I Love the Church, Really I Do
In this blog, “Pursuing Biblical God,” I write a lot about the church. My comments are mostly critical.
This isn’t because I hate the church. It’s because I love the church. Really I do. If I didn’t care, I wouldn’t bother to point out how church could be better.
The church often falls short of what it could be, short of what it should be. Our Father deserves more, Jesus desires better, and the Holy Spirit is poised to help us make it happen. It is, after all, God’s church, not ours. We comprise the church that Jesus started—not our buildings, denominations, programs, or procedures.
People are the church. For many folks this requires a changed perspective.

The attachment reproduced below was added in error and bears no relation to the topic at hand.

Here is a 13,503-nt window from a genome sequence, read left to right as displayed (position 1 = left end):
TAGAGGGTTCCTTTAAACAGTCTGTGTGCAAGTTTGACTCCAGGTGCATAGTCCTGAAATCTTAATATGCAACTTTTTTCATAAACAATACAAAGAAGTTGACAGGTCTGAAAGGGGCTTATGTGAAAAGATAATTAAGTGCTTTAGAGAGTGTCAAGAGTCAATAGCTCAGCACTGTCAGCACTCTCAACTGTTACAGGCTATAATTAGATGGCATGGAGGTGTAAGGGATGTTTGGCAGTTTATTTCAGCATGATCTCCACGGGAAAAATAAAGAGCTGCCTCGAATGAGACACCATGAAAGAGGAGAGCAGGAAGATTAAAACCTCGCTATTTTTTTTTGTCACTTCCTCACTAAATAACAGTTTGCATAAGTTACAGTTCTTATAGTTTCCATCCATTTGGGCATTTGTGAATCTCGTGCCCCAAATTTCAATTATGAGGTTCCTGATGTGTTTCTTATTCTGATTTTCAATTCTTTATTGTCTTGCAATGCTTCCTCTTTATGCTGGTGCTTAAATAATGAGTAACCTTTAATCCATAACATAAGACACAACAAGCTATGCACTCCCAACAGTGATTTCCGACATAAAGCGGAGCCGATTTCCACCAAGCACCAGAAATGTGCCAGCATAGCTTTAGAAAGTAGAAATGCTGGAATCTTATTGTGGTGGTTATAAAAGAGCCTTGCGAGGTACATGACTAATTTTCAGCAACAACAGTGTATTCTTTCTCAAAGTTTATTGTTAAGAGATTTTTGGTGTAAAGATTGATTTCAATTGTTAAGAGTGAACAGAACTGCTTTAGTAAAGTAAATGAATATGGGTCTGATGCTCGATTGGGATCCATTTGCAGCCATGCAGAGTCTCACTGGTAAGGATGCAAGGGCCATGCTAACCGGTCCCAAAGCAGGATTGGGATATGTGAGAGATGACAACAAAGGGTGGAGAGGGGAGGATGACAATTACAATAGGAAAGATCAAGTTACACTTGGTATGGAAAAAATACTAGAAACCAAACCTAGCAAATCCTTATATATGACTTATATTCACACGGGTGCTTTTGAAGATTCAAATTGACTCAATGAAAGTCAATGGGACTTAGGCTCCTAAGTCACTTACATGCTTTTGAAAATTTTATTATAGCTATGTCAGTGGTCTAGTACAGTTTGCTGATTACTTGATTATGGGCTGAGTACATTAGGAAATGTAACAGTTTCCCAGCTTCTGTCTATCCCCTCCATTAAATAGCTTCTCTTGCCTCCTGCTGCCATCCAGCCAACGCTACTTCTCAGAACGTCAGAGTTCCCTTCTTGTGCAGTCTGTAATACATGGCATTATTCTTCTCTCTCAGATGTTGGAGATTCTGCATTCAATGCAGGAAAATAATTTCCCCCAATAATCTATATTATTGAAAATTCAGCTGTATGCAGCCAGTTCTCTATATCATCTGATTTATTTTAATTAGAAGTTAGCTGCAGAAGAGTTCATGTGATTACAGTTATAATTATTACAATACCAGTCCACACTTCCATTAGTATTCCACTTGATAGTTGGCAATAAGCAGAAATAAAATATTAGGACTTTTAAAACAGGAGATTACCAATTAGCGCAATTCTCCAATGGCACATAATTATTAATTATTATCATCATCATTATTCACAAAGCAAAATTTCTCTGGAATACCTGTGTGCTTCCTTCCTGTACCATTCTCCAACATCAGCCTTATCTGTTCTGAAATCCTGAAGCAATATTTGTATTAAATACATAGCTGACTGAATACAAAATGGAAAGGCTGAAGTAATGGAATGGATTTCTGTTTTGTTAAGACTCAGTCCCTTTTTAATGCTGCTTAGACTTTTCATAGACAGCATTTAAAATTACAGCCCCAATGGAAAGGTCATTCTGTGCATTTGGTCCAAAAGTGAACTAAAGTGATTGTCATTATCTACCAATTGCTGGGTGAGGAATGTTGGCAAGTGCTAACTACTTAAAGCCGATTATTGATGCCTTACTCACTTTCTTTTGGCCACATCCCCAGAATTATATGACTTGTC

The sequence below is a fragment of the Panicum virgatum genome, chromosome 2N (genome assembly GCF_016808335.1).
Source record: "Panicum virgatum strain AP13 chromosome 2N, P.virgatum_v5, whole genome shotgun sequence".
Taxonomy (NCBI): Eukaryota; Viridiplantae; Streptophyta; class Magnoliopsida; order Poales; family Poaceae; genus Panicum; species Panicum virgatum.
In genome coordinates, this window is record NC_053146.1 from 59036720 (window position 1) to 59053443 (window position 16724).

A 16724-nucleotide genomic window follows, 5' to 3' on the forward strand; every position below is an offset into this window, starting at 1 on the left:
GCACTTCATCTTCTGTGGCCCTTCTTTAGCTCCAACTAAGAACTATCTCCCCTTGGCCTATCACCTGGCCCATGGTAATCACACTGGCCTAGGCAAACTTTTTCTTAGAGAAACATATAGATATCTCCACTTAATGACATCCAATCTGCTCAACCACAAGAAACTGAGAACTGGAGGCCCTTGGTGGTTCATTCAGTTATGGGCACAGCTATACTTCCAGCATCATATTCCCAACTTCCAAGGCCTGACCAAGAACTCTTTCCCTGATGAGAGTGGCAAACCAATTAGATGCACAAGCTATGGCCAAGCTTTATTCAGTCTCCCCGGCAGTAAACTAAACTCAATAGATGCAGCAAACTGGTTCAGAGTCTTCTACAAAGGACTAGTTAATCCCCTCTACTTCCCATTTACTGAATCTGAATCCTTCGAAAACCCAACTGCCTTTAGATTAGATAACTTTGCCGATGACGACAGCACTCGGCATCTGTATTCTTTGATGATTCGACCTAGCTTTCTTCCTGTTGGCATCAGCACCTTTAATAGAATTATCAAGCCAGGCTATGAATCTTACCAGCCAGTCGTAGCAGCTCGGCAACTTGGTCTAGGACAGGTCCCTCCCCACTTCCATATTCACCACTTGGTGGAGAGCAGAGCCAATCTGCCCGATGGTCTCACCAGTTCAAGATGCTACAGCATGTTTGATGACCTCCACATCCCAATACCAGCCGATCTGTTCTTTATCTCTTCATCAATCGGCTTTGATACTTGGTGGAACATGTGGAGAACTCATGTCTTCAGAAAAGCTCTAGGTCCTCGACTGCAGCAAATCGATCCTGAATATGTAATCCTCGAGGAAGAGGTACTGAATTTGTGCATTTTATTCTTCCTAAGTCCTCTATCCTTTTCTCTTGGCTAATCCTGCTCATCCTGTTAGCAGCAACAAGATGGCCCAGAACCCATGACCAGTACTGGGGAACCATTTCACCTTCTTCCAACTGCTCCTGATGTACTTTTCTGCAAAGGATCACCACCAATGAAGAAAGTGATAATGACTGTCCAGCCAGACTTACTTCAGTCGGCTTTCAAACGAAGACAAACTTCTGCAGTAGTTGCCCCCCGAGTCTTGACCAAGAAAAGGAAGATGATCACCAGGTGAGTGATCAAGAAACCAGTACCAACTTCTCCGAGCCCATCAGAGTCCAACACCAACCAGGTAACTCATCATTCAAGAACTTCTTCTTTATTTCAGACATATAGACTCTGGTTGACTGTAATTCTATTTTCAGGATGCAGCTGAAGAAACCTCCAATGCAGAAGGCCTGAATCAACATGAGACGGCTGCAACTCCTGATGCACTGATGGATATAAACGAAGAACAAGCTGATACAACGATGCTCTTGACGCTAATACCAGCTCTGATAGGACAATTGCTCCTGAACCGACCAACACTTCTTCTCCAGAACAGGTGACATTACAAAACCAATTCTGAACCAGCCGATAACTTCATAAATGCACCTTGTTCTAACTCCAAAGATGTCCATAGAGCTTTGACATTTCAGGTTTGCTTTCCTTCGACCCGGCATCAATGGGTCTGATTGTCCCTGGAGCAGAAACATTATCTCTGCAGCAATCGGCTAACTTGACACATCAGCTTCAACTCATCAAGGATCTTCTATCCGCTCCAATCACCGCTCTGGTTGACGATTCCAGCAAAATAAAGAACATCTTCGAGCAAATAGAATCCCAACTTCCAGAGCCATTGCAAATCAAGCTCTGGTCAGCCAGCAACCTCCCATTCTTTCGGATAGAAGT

Consider three short verbs: go, do, and be.
Most people talk about going to church. It’s something they accomplish each week. They go, spend an hour, and leave. They check off their “go to church” box for the week. Then they’re done.
Some people talk about doing church. They want to do church in a different way. I appreciate their vision; I applaud their zeal. They strive to put meaning and purpose back into the habit of attending church. They are moving in the right direction, but they stop short.
A few people talk about being the church. They want to be the church to the world around them. To be the church, they form a community to worship God and serve others. They function as the church; they are the church Jesus started. And they are the church I love.
Peter DeHaan writes about biblical spirituality, often with a postmodern slant. He seeks a fresh approach to faith and following God through the lens of scripture, without the baggage of made-up traditions and meaningless practices. Read more in his books, blog, and weekly email updates.